SEED TIP OF THE MONTH | MARCH
You’ve done a great job engaging a diverse team to articulate what success looks like in the future. Is the team excited? Can everyone talk about what you intend to create and who benefits? Have you elicited inputs from all who may have interest to expand the vision and invest in its potential? Does your vision utilize a lot of what you do uniquely well, and other good things that already exist in the world, that you will make even better? If so, you’re ready to create a work plan that will guide the team to draw on the vision for continual inspiration.
Too often there is a tendency to develop an inspired vision and then put it aside for periodic reference. Or you may forget the vision entirely in the nitty-gritty of planning. This makes visioning akin to stretching a rubber band to its full kinetic potential and then releasing it and losing its potency. Here’s an approach that instead draws continually on the power of your vision.
is your end game. What will success look like? List the most exciting, impactful outcomes. (We urge that you contain your projections within five years, since much will change by then.)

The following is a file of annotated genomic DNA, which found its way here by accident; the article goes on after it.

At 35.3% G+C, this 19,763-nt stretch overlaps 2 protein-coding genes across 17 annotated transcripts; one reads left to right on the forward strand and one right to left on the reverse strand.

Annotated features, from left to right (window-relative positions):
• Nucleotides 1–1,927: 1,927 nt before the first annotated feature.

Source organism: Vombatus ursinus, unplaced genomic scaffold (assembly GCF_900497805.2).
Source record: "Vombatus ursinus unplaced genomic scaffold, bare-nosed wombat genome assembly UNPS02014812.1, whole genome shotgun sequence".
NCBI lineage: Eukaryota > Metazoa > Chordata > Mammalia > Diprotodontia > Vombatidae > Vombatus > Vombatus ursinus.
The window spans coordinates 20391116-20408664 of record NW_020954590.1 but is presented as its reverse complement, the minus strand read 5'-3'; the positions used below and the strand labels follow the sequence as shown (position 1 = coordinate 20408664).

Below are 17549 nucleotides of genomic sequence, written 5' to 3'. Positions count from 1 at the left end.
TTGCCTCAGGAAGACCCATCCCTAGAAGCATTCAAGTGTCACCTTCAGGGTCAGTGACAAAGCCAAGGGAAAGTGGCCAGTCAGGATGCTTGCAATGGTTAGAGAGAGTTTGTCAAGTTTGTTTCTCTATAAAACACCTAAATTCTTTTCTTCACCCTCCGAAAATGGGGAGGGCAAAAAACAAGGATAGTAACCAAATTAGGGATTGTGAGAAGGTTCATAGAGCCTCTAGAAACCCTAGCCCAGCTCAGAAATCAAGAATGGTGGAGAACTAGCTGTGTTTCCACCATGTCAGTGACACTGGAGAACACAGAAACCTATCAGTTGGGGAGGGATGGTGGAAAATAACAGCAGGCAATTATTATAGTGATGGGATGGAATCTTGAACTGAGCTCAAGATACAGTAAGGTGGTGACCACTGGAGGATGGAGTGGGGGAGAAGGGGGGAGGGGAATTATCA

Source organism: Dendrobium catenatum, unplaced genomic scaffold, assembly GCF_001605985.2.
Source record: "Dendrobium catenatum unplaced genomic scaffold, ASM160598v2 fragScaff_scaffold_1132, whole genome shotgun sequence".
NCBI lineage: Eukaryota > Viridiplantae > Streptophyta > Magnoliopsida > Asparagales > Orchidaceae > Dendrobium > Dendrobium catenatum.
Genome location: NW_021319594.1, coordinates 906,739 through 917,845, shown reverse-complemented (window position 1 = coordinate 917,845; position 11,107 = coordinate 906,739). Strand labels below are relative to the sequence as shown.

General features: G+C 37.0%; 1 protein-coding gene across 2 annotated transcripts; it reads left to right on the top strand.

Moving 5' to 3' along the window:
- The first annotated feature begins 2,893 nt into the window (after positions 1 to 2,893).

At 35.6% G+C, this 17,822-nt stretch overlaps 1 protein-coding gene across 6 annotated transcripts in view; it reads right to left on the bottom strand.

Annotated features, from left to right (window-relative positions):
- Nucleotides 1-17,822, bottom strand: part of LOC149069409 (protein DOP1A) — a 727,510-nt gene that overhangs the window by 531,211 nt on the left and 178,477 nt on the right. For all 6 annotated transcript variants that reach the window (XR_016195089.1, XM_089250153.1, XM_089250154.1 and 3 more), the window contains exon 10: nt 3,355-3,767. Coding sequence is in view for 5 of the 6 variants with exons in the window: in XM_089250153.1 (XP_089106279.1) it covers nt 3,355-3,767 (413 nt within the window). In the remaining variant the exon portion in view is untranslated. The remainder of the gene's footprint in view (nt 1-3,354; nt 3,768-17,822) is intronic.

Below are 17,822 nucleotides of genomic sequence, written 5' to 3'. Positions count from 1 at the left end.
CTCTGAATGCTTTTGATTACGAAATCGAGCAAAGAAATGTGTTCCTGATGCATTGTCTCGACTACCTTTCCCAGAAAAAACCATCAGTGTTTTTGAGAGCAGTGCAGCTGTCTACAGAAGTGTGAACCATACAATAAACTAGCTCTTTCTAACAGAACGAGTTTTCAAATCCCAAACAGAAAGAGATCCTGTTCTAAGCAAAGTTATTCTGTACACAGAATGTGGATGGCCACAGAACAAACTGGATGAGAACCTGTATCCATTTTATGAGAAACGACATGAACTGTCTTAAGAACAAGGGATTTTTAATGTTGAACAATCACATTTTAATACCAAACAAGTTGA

refers to the seeds that are already taking root. List the foundational results that must first be established to communicate and demonstrate more of the vision.
is the stage in which work teams are enthusiastically implementing projects that embrace the spirit of your vision at its best. List the outcomes you intend to have made visible, when you are about halfway to your big dream.
Stretch your imaginations.
How do you see your vision evolving? Let’s define just three stages. You can create a simple table and invite the team to fill in the blanks. We recommend starting at the bottom and working your way up to fill in the chart.
What happens to the individuals who will benefit at each stage? Invite your team to ponder this question and add to your chart. You may also want to include new competencies and resources to be acquired for success at each stage.
It can be helpful to have one or two people develop a first draft of this chart. Then engage others to add and clarify. Don’t rush. You will do well to put the document aside for several days, and bring everyone back with fresh eyes to refine it further.
This is a fine piece of work. We’ll pick up from here next time!